What is Strep A: Symptoms, severity and spread explained as outbreaks hit Northern Ireland

Northern Ireland's Public Health Agency is urging parents and guardians to be alert for the signs of Group A streptococcal – otherwise known as Strep A – infections.

But it has ruled out school closures to contain the spread.

UK health authorities are dealing with outbreaks of the bacteria, which usually causes a mild infection – but can cause serious problems if it enters the bloodstream.

The PHA also says Northern Ireland is seeing a higher number of cases of scarlet fever than is usual for this time of year, which can lead to Strep A.

Parents are advised to contact their GP is they think their child has scarlet fever as early treatment with antibiotics is important to reduce further complications.

What is Strep A?

Strep A is a bacterium which can colonise the throat, skin and anogenital tract. It causes a diverse range of skin, soft tissue and respiratory tract infections.

Those carrying the bacteria may have no symptoms or develop an infection.

It survives long enough in the throat or skin to allow it to be spread by skin-to-skin contact, coughing and sneezing.

Even in cases where a person has no symptoms, carriers of the disease can still pass on Strep A as easily as those who are feeling ill from it can.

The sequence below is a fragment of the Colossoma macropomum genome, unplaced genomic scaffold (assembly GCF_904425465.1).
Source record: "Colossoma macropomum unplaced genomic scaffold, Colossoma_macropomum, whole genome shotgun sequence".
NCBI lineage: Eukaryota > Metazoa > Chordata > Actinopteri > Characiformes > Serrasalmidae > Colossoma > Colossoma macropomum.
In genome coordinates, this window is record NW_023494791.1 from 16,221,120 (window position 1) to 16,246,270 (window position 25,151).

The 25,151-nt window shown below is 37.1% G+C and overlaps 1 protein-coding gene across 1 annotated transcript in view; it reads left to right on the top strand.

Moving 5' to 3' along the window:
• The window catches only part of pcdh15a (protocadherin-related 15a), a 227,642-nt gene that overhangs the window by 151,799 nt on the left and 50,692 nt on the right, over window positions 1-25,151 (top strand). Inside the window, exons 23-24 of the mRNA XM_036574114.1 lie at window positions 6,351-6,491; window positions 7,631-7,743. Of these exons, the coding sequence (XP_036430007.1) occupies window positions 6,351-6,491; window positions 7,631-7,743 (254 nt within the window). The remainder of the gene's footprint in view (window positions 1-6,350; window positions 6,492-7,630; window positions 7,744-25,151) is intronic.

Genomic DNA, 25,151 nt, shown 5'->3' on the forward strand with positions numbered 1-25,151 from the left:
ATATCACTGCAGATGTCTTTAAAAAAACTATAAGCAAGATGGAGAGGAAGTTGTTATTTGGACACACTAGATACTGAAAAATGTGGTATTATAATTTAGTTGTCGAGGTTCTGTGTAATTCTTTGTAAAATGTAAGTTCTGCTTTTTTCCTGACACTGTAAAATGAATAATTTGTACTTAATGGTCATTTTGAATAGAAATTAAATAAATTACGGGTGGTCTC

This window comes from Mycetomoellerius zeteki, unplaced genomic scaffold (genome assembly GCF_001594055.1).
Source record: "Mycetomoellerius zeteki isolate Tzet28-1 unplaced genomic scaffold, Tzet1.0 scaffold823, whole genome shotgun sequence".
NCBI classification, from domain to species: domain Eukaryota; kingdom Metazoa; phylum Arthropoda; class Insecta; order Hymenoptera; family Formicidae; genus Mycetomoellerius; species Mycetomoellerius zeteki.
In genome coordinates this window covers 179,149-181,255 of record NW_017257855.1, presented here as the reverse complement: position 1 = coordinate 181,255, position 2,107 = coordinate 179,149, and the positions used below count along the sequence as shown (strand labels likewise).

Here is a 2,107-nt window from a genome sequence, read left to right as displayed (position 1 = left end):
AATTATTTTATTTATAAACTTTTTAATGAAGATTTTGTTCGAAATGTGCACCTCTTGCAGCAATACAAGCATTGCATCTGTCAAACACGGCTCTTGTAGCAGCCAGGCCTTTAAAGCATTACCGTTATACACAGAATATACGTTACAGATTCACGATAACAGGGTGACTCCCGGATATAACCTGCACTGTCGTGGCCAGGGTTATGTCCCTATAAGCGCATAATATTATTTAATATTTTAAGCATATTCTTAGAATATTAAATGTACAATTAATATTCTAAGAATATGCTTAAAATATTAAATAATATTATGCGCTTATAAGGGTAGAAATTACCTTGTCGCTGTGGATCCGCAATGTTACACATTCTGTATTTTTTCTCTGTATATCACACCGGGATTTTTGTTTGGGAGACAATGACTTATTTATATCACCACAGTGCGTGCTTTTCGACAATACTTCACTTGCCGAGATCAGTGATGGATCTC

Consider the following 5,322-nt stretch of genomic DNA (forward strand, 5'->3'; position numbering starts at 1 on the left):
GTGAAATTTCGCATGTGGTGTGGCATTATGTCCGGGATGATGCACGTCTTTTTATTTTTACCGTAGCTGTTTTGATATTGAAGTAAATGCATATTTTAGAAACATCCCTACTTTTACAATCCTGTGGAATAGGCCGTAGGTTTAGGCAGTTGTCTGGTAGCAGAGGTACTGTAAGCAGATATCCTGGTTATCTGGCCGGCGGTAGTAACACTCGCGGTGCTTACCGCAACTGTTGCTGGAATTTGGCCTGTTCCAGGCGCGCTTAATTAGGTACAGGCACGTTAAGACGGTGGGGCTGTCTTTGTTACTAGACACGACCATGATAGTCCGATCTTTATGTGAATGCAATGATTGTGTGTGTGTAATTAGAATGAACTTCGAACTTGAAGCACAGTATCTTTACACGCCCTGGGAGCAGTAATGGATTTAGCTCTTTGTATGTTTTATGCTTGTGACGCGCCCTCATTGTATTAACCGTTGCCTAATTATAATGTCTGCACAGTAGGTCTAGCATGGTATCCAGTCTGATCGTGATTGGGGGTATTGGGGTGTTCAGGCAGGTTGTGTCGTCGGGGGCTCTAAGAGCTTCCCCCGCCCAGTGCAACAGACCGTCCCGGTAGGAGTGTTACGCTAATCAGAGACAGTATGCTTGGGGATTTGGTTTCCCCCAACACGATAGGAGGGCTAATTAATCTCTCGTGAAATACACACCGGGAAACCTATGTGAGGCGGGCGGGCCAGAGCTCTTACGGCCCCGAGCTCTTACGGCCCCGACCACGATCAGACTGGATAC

The UK Health Security Agency (UKHSA) said the outbreak was of the invasive group A streptococcal infection (iGAS) Credit: PA

What are the main symptoms of Step A?

Strep A is a highly contagious bacterial infection that can be extremely serious, but is treatable. It can cause a lot of different illness, but tends to begin with a few typical symptoms.

These symptoms include:

  • A rash

  • Sore throat

  • Flushed cheeks

  • A swollen tongue

  • Severe muscle aches

  • High fever

  • Localised muscle tenderness

  • Redness at the site of a wound.

It is spread through coughs and sneezes with cases most common during the winter period.

What should you do if you or your child has signs of strep A?

The Public Health Agency says those with symptoms should call their GP.

However, parents should call 999 or go to the Emergency Department if: